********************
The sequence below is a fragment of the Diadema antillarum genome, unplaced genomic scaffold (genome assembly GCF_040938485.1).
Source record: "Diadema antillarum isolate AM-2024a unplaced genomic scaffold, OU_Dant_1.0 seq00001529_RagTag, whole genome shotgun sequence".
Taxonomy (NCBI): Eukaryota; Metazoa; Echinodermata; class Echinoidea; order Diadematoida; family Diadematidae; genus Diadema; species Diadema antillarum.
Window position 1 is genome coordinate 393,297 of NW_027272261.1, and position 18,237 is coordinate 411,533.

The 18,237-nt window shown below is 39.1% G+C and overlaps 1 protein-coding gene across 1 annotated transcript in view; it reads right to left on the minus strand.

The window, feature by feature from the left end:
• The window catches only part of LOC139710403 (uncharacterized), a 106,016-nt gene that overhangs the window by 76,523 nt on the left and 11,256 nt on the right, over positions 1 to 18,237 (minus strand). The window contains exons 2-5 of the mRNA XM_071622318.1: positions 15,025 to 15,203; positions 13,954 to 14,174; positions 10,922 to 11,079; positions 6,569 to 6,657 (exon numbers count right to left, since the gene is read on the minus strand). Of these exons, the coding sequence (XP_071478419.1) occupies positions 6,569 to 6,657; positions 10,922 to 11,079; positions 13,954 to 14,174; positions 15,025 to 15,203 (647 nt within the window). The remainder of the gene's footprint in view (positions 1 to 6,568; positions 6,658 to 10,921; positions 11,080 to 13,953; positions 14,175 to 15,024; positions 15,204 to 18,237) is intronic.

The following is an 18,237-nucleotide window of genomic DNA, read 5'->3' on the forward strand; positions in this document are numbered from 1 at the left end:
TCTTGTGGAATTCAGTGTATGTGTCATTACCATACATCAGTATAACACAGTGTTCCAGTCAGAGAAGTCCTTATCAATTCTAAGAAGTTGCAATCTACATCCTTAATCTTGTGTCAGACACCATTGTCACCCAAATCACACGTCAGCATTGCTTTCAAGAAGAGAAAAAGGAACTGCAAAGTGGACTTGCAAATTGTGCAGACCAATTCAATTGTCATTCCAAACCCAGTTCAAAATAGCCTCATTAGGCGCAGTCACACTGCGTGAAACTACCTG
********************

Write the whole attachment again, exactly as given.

The sequence below is a fragment of the Diadema antillarum genome, unplaced genomic scaffold (genome assembly GCF_040938485.1).
Source record: "Diadema antillarum isolate AM-2024a unplaced genomic scaffold, OU_Dant_1.0 seq00001529_RagTag, whole genome shotgun sequence".
Taxonomy (NCBI): Eukaryota; Metazoa; Echinodermata; class Echinoidea; order Diadematoida; family Diadematidae; genus Diadema; species Diadema antillarum.
Window position 1 is genome coordinate 393,297 of NW_027272261.1, and position 18,237 is coordinate 411,533.

The 18,237-nt window shown below is 39.1% G+C and overlaps 1 protein-coding gene across 1 annotated transcript in view; it reads right to left on the minus strand.

The window, feature by feature from the left end:
• The window catches only part of LOC139710403 (uncharacterized), a 106,016-nt gene that overhangs the window by 76,523 nt on the left and 11,256 nt on the right, over positions 1 to 18,237 (minus strand). The window contains exons 2-5 of the mRNA XM_071622318.1: positions 15,025 to 15,203; positions 13,954 to 14,174; positions 10,922 to 11,079; positions 6,569 to 6,657 (exon numbers count right to left, since the gene is read on the minus strand). Of these exons, the coding sequence (XP_071478419.1) occupies positions 6,569 to 6,657; positions 10,922 to 11,079; positions 13,954 to 14,174; positions 15,025 to 15,203 (647 nt within the window). The remainder of the gene's footprint in view (positions 1 to 6,568; positions 6,658 to 10,921; positions 11,080 to 13,953; positions 14,175 to 15,024; positions 15,204 to 18,237) is intronic.

The following is an 18,237-nucleotide window of genomic DNA, read 5'->3' on the forward strand; positions in this document are numbered from 1 at the left end:
TCTTGTGGAATTCAGTGTATGTGTCATTACCATACATCAGTATAACACAGTGTTCCAGTCAGAGAAGTCCTTATCAATTCTAAGAAGTTGCAATCTACATCCTTAATCTTGTGTCAGACACCATTGTCACCCAAATCACACGTCAGCATTGCTTTCAAGAAGAGAAAAAGGAACTGCAAAGTGGACTTGCAAATTGTGCAGACCAATTCAATTGTCATTCCAAACCCAGTTCAAAATAGCCTCATTAGGCGCAGTCACACTGCGTGAAACTACCTG